Gambia’s President Adama Barrow is brushing aside threats to his life although security has been heightened in the Greater Banjul Area.
Barrow, 52, took power in the country after West African forces were deployed to force Jammeh to step aside.
“My security is in tact and the army and foreign forces are doing a great job. Everything is fine and I am safe,” said Barrow.
He was holed up in neighboring Senegal for two months, where he was sworn-in at The Gambian Embassy in Dakar over fears for his safety.
Gambia’s Minister of Interior Mai Ahmad Fatty had also downplayed the reports of external threats to the country and that of the president.
He told Parliament that there are no threats and no one was planning to attack the country, warning that those who try it will find it regrettable.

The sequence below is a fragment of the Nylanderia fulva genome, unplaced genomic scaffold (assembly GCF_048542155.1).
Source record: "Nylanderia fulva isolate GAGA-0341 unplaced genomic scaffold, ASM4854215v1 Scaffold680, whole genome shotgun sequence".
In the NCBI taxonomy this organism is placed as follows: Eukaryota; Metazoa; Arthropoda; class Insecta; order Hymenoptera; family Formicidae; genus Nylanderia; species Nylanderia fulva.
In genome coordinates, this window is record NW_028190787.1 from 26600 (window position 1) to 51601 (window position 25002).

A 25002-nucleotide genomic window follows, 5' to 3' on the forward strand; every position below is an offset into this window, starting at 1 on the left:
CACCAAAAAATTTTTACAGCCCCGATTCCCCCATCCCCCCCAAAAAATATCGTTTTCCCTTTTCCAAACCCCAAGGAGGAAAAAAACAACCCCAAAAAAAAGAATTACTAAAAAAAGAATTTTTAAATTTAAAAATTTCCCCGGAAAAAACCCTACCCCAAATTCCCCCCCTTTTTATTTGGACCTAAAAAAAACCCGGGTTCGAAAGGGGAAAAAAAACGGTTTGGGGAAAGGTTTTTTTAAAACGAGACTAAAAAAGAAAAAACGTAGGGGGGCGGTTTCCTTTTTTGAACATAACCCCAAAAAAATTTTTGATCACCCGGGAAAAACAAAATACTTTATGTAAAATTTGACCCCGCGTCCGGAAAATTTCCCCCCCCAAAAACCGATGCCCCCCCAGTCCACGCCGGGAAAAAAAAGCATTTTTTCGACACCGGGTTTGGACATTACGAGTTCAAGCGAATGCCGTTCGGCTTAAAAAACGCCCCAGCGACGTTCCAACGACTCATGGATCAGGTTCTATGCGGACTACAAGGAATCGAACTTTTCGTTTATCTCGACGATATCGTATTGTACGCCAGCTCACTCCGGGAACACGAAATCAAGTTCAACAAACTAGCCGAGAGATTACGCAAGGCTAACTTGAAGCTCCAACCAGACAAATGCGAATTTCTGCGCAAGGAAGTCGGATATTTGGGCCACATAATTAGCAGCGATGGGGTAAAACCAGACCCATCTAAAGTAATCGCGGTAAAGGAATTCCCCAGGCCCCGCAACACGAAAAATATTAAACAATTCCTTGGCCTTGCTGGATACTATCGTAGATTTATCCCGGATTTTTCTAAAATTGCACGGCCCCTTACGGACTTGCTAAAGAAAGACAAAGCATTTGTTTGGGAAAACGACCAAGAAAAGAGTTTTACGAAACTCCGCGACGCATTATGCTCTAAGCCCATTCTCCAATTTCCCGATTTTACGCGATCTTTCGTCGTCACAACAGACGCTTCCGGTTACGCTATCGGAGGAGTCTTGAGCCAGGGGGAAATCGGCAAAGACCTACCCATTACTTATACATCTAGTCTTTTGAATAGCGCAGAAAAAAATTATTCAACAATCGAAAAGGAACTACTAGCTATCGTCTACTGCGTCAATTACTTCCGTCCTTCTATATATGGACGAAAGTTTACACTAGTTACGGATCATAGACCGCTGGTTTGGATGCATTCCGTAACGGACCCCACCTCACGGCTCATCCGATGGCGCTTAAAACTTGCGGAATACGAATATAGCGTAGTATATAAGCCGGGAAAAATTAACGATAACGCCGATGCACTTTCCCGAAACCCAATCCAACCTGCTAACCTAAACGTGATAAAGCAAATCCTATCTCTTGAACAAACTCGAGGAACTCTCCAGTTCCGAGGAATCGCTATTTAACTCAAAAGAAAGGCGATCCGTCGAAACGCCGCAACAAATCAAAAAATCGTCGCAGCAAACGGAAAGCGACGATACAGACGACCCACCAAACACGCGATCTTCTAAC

At least four soldiers were arrested and several others have gone into hiding this month following allegations of mutiny and attempting to assassinate an unnamed senior government official.
Although Barrow is not being guarded by the Gambia’s military, he reiterated his confidence that they are loyal to him as Commander-In-Chief.
Barrow said the country is facing some challenges and will continue to do so but has promised to implement sweeping military reforms.
The army said it is vacuuming out Jammeh’s loyalist and is in the process of vetting all of its personnel.
The presidential guard unit has been disbanded and the police with West African troops mostly from Senegal are now securing the president.
Some 300 Gambian soldiers loyal to Jammeh are reportedly hiding in Mauritania, Guinea, and Guinea-Bissau and plotting with remaining loyalists in senior positions to destabilize the country.
Barrow arrived in Banjul from Addis Ababa following the leaking of the brief containing the intelligence and in defiance rolled down his window and waved to supporters on his ride back to the State House.